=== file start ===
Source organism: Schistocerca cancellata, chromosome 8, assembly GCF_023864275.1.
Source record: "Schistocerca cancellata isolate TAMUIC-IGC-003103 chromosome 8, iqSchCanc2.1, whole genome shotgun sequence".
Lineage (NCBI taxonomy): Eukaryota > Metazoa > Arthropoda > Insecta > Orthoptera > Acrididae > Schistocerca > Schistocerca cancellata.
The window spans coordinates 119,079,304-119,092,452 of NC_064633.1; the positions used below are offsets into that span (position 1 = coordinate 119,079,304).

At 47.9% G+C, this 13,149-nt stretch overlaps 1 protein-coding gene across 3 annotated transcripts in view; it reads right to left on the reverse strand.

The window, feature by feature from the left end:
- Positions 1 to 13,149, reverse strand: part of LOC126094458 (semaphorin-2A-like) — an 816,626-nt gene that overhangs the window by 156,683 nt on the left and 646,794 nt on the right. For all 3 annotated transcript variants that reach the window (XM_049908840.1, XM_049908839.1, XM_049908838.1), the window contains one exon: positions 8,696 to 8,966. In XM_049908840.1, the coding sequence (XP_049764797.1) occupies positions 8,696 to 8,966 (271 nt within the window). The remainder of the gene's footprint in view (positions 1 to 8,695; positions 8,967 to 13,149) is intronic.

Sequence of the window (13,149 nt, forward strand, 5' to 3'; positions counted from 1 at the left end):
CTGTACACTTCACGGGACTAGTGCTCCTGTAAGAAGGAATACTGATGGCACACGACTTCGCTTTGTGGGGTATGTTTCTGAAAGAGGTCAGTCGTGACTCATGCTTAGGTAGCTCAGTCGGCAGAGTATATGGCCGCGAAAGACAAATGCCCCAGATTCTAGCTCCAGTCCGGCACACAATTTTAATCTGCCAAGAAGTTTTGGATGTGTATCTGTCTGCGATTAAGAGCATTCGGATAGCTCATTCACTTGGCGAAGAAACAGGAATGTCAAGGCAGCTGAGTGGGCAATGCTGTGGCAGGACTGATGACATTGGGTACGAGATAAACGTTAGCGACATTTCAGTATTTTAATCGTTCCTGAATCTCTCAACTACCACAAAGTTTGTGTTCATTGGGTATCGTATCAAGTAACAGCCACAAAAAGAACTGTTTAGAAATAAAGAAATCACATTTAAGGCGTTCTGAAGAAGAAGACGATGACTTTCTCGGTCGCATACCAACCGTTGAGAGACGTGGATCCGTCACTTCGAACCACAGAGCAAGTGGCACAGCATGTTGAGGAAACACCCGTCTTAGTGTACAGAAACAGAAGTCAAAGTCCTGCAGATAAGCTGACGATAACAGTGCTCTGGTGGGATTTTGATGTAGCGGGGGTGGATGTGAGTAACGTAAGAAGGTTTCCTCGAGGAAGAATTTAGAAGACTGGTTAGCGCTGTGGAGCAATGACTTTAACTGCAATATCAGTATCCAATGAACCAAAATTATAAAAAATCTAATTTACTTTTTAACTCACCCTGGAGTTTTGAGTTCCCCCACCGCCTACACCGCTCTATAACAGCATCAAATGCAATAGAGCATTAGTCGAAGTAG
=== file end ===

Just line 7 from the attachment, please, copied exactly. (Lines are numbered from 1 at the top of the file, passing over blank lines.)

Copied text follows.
- Positions 1 to 13,149, reverse strand: part of LOC126094458 (semaphorin-2A-like) — an 816,626-nt gene that overhangs the window by 156,683 nt on the left and 646,794 nt on the right. For all 3 annotated transcript variants that reach the window (XM_049908840.1, XM_049908839.1, XM_049908838.1), the window contains one exon: positions 8,696 to 8,966. In XM_049908840.1, the coding sequence (XP_049764797.1) occupies positions 8,696 to 8,966 (271 nt within the window). The remainder of the gene's footprint in view (positions 1 to 8,695; positions 8,967 to 13,149) is intronic.